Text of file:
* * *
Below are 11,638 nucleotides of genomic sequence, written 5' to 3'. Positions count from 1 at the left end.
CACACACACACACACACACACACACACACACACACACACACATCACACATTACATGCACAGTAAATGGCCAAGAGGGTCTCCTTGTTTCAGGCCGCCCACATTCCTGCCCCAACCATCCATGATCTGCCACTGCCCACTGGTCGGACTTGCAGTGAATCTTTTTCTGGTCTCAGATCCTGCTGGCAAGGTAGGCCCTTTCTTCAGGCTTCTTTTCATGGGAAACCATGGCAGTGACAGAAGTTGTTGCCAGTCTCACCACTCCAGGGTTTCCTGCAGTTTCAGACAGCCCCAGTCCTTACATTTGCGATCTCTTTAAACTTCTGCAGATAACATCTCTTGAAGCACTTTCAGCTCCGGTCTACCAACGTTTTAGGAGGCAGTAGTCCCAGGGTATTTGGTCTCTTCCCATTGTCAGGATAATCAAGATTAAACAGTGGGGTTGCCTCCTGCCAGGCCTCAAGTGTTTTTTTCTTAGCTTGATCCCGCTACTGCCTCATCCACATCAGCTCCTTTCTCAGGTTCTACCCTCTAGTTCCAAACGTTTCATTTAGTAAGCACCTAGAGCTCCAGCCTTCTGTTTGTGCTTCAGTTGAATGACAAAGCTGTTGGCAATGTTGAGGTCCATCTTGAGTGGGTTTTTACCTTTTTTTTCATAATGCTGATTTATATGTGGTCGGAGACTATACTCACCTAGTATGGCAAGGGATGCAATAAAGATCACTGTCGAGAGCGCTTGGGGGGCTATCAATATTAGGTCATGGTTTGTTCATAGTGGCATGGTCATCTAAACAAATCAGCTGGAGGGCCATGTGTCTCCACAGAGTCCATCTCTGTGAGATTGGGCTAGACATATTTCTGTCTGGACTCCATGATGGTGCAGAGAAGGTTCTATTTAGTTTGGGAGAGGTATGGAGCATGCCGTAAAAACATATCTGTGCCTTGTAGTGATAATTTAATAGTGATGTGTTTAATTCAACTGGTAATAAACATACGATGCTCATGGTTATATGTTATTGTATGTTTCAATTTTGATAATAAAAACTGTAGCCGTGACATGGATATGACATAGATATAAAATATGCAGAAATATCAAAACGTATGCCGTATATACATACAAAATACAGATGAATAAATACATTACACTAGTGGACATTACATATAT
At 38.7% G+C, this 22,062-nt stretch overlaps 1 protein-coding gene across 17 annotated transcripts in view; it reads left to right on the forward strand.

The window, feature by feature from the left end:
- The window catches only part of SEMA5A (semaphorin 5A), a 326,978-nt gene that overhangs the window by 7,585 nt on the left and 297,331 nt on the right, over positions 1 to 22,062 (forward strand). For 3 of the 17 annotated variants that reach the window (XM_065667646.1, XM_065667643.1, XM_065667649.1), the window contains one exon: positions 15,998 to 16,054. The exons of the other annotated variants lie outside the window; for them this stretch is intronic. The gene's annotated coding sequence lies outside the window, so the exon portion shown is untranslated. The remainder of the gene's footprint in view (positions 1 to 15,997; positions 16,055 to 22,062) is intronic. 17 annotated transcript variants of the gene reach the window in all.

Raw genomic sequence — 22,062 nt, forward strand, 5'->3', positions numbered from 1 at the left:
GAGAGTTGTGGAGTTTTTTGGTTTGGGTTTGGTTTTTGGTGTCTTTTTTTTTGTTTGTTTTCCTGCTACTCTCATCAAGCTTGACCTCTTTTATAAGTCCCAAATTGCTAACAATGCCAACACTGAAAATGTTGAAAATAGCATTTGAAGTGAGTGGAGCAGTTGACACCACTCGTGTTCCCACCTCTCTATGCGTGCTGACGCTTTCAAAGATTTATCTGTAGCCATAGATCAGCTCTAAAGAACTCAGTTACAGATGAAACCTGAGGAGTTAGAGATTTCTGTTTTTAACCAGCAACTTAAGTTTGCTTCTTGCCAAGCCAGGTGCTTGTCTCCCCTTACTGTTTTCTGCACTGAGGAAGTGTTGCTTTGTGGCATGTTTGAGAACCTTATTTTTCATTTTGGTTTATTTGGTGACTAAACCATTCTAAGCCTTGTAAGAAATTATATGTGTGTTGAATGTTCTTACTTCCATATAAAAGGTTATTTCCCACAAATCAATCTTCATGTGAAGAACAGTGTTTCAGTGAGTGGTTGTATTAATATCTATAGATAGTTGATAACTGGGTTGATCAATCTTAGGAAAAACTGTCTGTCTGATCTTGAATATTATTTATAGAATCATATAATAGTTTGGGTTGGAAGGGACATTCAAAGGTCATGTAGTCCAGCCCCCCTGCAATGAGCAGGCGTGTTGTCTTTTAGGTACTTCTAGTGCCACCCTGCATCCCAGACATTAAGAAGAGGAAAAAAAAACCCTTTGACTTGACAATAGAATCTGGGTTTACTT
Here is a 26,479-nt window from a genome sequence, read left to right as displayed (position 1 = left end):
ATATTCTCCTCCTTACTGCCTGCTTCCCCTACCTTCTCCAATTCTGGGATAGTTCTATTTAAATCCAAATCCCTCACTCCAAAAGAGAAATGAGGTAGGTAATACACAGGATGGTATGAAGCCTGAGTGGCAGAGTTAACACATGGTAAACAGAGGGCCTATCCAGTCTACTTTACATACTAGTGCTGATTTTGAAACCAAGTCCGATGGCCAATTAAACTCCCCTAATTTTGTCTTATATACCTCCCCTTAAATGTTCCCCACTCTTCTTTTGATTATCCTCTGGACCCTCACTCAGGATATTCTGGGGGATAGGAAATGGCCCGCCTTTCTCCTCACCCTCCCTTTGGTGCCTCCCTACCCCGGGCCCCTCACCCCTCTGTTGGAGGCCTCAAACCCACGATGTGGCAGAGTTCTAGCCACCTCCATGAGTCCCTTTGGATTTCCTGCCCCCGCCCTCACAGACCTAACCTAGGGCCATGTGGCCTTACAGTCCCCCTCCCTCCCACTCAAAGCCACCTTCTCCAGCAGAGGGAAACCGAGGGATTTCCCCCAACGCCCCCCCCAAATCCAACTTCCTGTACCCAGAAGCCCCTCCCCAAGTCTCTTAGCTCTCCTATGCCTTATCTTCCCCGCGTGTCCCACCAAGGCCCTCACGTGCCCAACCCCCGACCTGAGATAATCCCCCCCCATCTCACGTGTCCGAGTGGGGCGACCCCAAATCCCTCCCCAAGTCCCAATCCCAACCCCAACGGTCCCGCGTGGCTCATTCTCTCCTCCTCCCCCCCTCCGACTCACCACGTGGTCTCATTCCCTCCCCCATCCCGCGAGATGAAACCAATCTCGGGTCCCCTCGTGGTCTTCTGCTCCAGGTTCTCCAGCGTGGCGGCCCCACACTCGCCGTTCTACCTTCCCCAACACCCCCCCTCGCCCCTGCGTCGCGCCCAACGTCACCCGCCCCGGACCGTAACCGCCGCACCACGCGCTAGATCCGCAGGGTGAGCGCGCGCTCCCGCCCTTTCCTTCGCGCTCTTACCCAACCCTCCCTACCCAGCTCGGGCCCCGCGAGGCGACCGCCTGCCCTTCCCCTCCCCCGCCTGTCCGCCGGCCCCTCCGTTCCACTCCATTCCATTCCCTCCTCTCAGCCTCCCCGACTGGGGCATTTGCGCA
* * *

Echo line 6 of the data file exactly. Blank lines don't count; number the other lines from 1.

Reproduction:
Raw genomic sequence — 22,062 nt, forward strand, 5'->3', positions numbered from 1 at the left: